Bahia probably has the best agronomic infrastructure of any cocoa-producing region in the world. CEPLAC has nearly 40 years of fieldwork and research to its credit. It's staffed by experts with an intimate knowledge of their area and it has some 200 field extension agents. IESB has already developed a proven organic cocoa program. CEPLAC, IESB, the Mars Company, and professors at a local university, the Universidade Estadual de Santa Cruz, are all investigating polycultural agroforestry systems in which cacao would figure as a major component. Polyculture, the growing of several crops simultaneously on the same piece of land, doesn't have to be organic, but organic farmers often use polyculture to reduce their vulnerability to the pests of any particular crop. Polyculture outside cabruca is already underway to some extent; cacao is sometimes interplanted with banana, for example, or rubber. Within cabruca, polyculture is trickier because there's less light to work with, but it should be feasible to include various other shade tolerant crops, such as the fruit- and fiber-producing palms, açai (Euterpe oleracea) and piassava (Attalea funifera).
In addition to its intellectual resources, Bahia has enormous genetic resources at its disposal, since a substantial portion of the cacao tree's native range is within Brazilian borders. Much of this native genetic wealth has yet to be tapped for disease resistance, fruit production, and other useful characteristics.
Bahian farm owners may also be ready for change. In general, these people are-or were-wealthy, at least in local terms. But at this point many of them are in debt, or without sufficient collateral for additional loans. And it's probably safe to say that nearly all of them are frustrated. They have weathered past cocoa crises (created by previous price downturns), largely by waiting them out. By and large, they have taken that approach this time as well, but they know that beyond the witches' broom, the overall trend in cocoa prices is not promising. The passive strategy is becoming less and less attractive. Yet the radical alternative-selling the farm-is not a very handsome option either, since land values have declined greatly in the wake of the crisis. Some farmers are moving into other crops, such as palm heart, coffee, or even cattle, and sometimes cutting cabruca to do so. But there is still a general reluctance to abandon the crop that was once the key to prosperity. In short, Bahian cocoa growers would appear to make a good constituency for change: they are relatively conservative, but they are educated, influential, and increasingly restive-and there aren't that many of them. A plan that attracts significant interest from them would likely also get government attention, especially if it addressed a basic problem for a much broader constituency: the need to do something for those 90,000 unemployed farm workers.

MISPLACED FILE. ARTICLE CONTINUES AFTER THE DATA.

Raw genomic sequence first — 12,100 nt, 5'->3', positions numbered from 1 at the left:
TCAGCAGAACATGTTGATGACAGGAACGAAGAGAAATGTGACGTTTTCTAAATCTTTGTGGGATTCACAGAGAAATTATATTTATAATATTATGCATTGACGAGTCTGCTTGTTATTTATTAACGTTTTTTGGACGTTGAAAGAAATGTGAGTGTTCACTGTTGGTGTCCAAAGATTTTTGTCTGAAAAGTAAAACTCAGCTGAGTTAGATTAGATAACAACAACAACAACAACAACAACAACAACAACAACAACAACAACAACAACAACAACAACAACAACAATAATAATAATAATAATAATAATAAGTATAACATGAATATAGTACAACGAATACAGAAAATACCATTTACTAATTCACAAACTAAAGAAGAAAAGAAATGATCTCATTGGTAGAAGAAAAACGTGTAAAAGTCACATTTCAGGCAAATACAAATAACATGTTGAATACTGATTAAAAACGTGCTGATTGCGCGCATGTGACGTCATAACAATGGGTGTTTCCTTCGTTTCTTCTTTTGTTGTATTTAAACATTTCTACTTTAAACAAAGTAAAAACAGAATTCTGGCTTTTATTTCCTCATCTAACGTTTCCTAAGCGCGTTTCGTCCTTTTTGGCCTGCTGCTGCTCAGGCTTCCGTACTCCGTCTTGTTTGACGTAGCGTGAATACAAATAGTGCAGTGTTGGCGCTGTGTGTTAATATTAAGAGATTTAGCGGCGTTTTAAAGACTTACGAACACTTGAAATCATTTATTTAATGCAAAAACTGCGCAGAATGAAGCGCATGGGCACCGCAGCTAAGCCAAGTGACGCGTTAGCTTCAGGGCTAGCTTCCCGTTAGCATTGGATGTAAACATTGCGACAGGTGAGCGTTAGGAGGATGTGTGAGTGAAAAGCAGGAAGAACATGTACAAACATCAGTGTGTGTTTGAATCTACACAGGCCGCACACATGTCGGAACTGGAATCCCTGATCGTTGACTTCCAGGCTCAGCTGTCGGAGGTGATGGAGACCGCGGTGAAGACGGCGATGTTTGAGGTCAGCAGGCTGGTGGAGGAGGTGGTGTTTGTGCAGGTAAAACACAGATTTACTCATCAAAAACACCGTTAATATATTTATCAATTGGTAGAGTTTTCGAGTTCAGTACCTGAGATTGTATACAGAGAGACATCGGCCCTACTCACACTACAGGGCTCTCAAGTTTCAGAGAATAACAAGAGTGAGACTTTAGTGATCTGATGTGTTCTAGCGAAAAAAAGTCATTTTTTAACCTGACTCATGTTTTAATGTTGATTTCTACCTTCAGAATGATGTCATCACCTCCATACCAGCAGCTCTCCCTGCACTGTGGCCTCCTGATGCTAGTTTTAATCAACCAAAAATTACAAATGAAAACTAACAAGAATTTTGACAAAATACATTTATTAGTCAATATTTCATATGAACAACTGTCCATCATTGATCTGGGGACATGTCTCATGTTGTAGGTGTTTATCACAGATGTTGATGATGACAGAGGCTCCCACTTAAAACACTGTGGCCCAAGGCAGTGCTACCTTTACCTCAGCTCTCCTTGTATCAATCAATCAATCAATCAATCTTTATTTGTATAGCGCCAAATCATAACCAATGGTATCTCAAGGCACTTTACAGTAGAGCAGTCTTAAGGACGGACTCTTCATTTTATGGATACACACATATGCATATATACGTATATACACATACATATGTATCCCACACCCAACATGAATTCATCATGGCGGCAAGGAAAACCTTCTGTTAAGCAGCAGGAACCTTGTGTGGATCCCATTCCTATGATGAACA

A major ecological benefit for change now: In Bahia, most of the largest surviving undisturbed forest fragments lie along the coast; most cocoa is grown farther inland. But the cabruca and other fragments in the cocoa region are well worth preserving in their own right. Even though it is hardly pristine, cabruca accounts for a good deal of the remaining forest. In southern Bahia, roughly half the surviving canopy is in cabruca. And at least in some contexts, cabruca may hold a lot more biodiversity than is commonly assumed. A research project near the Una Reserve, along the coast of southern Bahia, is turning up surprisingly high levels of diversity in landscapes that include cabruca, undisturbed forest, and pasture. Many forest animals are apparently using nearby cabruca as a kind of supplement to their main habitat. In one night, for example, the Una researchers found 23 bat species foraging in one cabruca stand. The golden-headed lion tamarin (Leontopithecus chrysomelas), an endangered primate, also uses cabruca in this way. And in 1994, a new member of the ovenbird family was discovered in cabruca: the pink-legged graveteiro ("twig-gatherer") spends most of its time in the canopy, upside-down, foraging for insects. This little bird was unusual enough to merit, not just a new species, but a new genus. It's classified as Acrobatornis fonsecai, and you can see a picture of it on the cover of this magazine. Apart from their intrinsic value, the cocoa farms have probably also helped preserve the less disturbed forests elsewhere by employing people who might otherwise have invaded those forests in search of arable land. But current unemployment in the cocoa region is almost certainly putting additional pressure on surviving forest.
Bahia has an opportunity to reinvent cocoa. It may be possible to undertake a form of large-scale cocoa production that favors ecological stability at relatively high levels of diversity, that favors reasonably high employment, and that creates products that link consumers in distant societies with these objectives. Here are three steps that, I believe, would get the transformation off to a strong start.
1. Find a way for CEPLAC, the federal cocoa agency, to buy into the new agricultural paradigm.
CEPLAC's concern for the local economy would acquire an effective ecological complement if it were to launch a major organic cocoa initiative. It would not be necessary for the agency to abandon its support of conventional cocoa-growing regimes, but simply to offer growers access to in-depth expertise on organic as well. Without at least an implicit endorsement from the region's most important agricultural agency, progress towards an alternative paradigm is going to be difficult. So the new paradigm needs CEPLAC, but CEPLAC could profit from the new paradigm as well. CEPLAC was built from a 10 percent levy on cocoa exports, and the collapse of cocoa has crippled the agency. An organic initiative could be used to attract new funding, from international donors.